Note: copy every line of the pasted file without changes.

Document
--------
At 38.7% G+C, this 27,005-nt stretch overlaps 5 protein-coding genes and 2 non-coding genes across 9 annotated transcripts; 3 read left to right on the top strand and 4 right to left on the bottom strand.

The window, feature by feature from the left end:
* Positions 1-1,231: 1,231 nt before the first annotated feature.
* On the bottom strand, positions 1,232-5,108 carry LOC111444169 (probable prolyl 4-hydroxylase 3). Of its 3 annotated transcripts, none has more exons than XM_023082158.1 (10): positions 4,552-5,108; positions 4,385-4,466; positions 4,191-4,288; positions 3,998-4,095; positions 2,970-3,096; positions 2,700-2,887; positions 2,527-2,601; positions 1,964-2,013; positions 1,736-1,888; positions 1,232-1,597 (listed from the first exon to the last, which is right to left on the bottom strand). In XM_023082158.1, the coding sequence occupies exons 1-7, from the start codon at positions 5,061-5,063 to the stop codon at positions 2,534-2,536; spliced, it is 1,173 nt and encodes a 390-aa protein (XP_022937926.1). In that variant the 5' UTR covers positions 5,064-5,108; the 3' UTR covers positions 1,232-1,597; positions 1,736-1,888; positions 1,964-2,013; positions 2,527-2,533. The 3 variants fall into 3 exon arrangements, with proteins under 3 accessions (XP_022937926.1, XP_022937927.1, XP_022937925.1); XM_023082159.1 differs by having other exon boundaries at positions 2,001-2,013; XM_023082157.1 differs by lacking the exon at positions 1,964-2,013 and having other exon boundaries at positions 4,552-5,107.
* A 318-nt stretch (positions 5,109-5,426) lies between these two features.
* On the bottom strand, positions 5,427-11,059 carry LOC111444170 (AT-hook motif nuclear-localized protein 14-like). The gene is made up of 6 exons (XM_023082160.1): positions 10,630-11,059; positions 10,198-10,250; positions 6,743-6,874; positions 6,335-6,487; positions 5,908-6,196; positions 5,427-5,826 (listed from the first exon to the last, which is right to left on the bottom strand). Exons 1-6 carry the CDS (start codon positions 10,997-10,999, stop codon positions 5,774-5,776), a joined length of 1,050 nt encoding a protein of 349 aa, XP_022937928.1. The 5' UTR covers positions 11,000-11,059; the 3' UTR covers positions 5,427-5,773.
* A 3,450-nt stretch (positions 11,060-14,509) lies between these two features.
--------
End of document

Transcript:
At 38.7% G+C, this 27,005-nt stretch overlaps 5 protein-coding genes and 2 non-coding genes across 9 annotated transcripts; 3 read left to right on the top strand and 4 right to left on the bottom strand.

The window, feature by feature from the left end:
* Positions 1-1,231: 1,231 nt before the first annotated feature.
* On the bottom strand, positions 1,232-5,108 carry LOC111444169 (probable prolyl 4-hydroxylase 3). Of its 3 annotated transcripts, none has more exons than XM_023082158.1 (10): positions 4,552-5,108; positions 4,385-4,466; positions 4,191-4,288; positions 3,998-4,095; positions 2,970-3,096; positions 2,700-2,887; positions 2,527-2,601; positions 1,964-2,013; positions 1,736-1,888; positions 1,232-1,597 (listed from the first exon to the last, which is right to left on the bottom strand). In XM_023082158.1, the coding sequence occupies exons 1-7, from the start codon at positions 5,061-5,063 to the stop codon at positions 2,534-2,536; spliced, it is 1,173 nt and encodes a 390-aa protein (XP_022937926.1). In that variant the 5' UTR covers positions 5,064-5,108; the 3' UTR covers positions 1,232-1,597; positions 1,736-1,888; positions 1,964-2,013; positions 2,527-2,533. The 3 variants fall into 3 exon arrangements, with proteins under 3 accessions (XP_022937926.1, XP_022937927.1, XP_022937925.1); XM_023082159.1 differs by having other exon boundaries at positions 2,001-2,013; XM_023082157.1 differs by lacking the exon at positions 1,964-2,013 and having other exon boundaries at positions 4,552-5,107.
* A 318-nt stretch (positions 5,109-5,426) lies between these two features.
* On the bottom strand, positions 5,427-11,059 carry LOC111444170 (AT-hook motif nuclear-localized protein 14-like). The gene is made up of 6 exons (XM_023082160.1): positions 10,630-11,059; positions 10,198-10,250; positions 6,743-6,874; positions 6,335-6,487; positions 5,908-6,196; positions 5,427-5,826 (listed from the first exon to the last, which is right to left on the bottom strand). Exons 1-6 carry the CDS (start codon positions 10,997-10,999, stop codon positions 5,774-5,776), a joined length of 1,050 nt encoding a protein of 349 aa, XP_022937928.1. The 5' UTR covers positions 11,000-11,059; the 3' UTR covers positions 5,427-5,773.
* A 3,450-nt stretch (positions 11,060-14,509) lies between these two features.